Traci's Essay

Traci Rubin
WRIT 111
Robert Danberg
October 11, 2010

Rhetorical Analysis of The Growing College Gap by Tamara Draut

Tamara Draut makes the claim that attending college is a decision students are faced with nationwide. She mentions how, unfortunately, the cost of tuition increasing each year, making enrolling in a four-year institution nearly exclusive to only the wealthy. Draut does touch on Financial Aid and how it helps the less fortunate but it doesn’t make higher education any more affordable to the masses. Therefore, since the socioeconomic gap continues to grow, security for a middle-class student, which is earning a four-year degree, is now dwindling because of the expense to actually achieve the said degree.

Tamara Draut uses logos by expanding on statistics and percentages. For example, persons with some college experience can expect to earn $1.5 million whereas with an Associate-degree they can expect to earn $1.6 million. Also, persons with a Bachelor’s degree can expect to earn $2.1 million, persons with a Master’s degree can expect to earn $2.5 million and with a Professional degree they can expect to earn $4.4 million. Surprisingly only seventy percent of high school graduates attend college; one would think that with estimated earnings such as those, that more than eighty-five or ninety percent of graduates would go onto higher education. If college were less expensive, I’m sure this percentage would increase drastically.
College was created for the wealthy and for awhile it really was. Throughout the twentieth century, more people were able to afford to go. Now, college is beginning to traditionalize its ways and only be available to the well off, once again. Although the percentage is high, it does not dismiss that minorities and lower-income students are more likely to enroll in a two-year community-college while the more financially stable compete for the spots at elite institutions.
The question at issue is of fact and policy. By fact, the statistics show that the college gap is increasing. By policy, we ask ourselves if the federal government needs to step in or not in order to ease the burden of financial pressure. Tamara Draut believes that college is overpriced and that someone needs to step in and help find ways to shrink the gap so race and socioeconomic statuses do not continue to grow further and further apart. As long as the gap continues to widen, tuition will continue to increase and the ability to afford college will continue to decrease.

College is for the rich and for the people that need to take out loans in order to pay for college are then indebted once they graduate. This fact makes the socioeconomic gap even larger. Tamara Draut argues that our government should step in and instill more legislation in the hopes of getting more low-income and minority students to enroll in four-year universities. With more legislation, the cost for families to send their children to school would decrease and make it more affordable—appealing to the masses. “Today the Pell Grant covers 34 percent of the costs at a four-year college […] over the last decade, both state governments and colleges themselves have shifted their aid dollars toward merit-based awards, rather than need-based”.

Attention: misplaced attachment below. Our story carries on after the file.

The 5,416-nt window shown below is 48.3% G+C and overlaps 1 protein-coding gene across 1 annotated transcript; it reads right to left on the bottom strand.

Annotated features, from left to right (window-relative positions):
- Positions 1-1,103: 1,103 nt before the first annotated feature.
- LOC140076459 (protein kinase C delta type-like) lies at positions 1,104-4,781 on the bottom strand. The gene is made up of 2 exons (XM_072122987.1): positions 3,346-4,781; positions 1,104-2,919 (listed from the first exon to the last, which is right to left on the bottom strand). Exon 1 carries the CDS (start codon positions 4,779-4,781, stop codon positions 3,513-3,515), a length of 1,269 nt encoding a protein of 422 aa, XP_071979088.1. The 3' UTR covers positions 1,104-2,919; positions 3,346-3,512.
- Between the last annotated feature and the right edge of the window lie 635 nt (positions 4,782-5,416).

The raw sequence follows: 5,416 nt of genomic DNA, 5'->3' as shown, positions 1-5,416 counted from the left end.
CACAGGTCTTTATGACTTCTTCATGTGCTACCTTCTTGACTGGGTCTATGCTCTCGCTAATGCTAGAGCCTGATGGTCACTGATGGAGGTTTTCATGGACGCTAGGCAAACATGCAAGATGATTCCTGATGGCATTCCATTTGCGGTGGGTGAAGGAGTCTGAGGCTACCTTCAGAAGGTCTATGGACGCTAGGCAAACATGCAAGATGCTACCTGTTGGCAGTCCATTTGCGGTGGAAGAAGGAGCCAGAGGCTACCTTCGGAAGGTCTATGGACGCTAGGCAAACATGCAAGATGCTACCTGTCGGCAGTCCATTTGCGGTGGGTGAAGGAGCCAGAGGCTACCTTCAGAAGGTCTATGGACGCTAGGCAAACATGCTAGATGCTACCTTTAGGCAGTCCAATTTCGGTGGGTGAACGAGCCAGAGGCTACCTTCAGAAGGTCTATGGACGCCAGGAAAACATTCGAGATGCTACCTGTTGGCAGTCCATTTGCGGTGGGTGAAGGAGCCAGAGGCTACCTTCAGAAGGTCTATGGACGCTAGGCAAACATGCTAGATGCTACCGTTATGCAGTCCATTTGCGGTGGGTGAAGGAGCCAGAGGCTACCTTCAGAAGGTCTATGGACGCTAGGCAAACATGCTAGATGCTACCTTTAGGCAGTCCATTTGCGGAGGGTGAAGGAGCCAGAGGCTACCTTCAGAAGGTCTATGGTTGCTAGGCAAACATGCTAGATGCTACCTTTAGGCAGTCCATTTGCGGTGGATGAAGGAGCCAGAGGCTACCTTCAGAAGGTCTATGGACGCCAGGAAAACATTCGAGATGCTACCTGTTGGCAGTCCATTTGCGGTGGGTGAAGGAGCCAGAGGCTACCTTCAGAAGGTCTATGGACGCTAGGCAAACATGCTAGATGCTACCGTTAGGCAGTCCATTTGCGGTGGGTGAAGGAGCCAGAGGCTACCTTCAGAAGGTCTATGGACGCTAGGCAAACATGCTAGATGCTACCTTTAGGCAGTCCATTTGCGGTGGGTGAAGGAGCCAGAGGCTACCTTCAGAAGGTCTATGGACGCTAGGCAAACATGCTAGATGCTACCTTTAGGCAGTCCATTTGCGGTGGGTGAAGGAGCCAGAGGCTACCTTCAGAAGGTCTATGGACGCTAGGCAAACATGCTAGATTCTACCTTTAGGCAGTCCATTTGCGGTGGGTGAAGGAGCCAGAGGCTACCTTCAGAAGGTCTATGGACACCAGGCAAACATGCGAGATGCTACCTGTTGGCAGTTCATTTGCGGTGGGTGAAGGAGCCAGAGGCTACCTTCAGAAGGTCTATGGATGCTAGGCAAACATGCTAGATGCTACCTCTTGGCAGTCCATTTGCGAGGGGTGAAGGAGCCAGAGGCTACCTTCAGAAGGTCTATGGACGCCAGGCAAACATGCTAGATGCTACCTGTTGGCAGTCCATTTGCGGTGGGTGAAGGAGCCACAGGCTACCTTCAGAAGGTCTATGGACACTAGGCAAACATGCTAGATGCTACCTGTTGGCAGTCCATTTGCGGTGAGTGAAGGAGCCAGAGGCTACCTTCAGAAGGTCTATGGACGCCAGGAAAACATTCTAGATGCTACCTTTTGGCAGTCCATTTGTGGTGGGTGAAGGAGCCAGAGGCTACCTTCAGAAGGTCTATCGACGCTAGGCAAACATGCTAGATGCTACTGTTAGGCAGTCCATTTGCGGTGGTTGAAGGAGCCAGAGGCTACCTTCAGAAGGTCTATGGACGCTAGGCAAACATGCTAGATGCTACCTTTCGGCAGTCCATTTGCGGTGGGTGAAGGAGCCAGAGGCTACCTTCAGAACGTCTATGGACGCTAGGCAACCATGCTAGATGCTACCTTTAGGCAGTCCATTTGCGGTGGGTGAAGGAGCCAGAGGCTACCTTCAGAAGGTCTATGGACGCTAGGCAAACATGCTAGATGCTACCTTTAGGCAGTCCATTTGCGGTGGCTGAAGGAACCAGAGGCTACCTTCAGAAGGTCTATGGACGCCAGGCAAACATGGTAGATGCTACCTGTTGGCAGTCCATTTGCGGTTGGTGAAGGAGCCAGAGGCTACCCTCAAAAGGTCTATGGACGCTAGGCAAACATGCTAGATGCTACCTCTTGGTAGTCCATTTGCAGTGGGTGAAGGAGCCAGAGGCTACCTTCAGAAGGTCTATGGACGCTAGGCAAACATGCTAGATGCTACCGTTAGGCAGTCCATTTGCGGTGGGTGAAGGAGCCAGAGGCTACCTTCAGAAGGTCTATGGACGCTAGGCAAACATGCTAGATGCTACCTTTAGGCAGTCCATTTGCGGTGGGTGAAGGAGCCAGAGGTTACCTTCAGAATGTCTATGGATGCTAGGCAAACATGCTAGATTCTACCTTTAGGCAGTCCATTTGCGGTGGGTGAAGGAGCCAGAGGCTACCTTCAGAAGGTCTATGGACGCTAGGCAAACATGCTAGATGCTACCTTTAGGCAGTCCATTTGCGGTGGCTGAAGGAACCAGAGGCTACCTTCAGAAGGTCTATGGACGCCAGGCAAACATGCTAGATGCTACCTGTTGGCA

“The paradox facing young adults today is meeting the demand for more credentials in a context of declining financial aid support and skyrocketing tuition”. With an audience of college students and middle-class families, this statement is seemingly one involving pathos because they will find this extremely relatable and easy to connect with. Pathos involves addressing the higher and lower emotions of an author’s audience and Tamara Draut does this when she makes the reader recognize the hardships of financial burdens. Draut uses logos and pathos together to appeal to every person of her audience. She involves the statistics of demographics and financial truths while addressing the impact of not being able to afford a form of higher education in order to better oneself.

Economic status is a major factor in the college process. For most people, it is the only factor. Unfortunately, the first question middle-class and low-income families ask about a school is how much it is because of the insane burden that college loans place on the student and their family. With the extremely competitive job market as well as the intense competition between college students, as long as tuition rates continue to increase, the economic classes will grow further and further apart. In the nineteenth century, there were really only two classes: the upper class and the lower class. It seems to me that soon enough, there will no longer be a middle class based on the economy and competition alone. The lower class cannot get ahead because they do not have the money to; especially when college is incredibly expensive. The upper class will continue to get ahead because they have enough money to do with it whatever they desire.

Tamara Draut used logos and pathos to get across to her audience that college tuition rates are on the rise and soon enough only the wealthy will be able to afford going to receive their degrees. Her claim that colleges are now becoming exclusive to only the rich is one that many debate. Even with the various grants, legislation and financial aid opportunities, students and families alike still struggle to muster up enough money to be able to enroll in one’s preferred institution. Hopefully, more legislation will be instilled so that many more students, of minorities and low-income families predominantly, will have a better chance of being able to attend a university.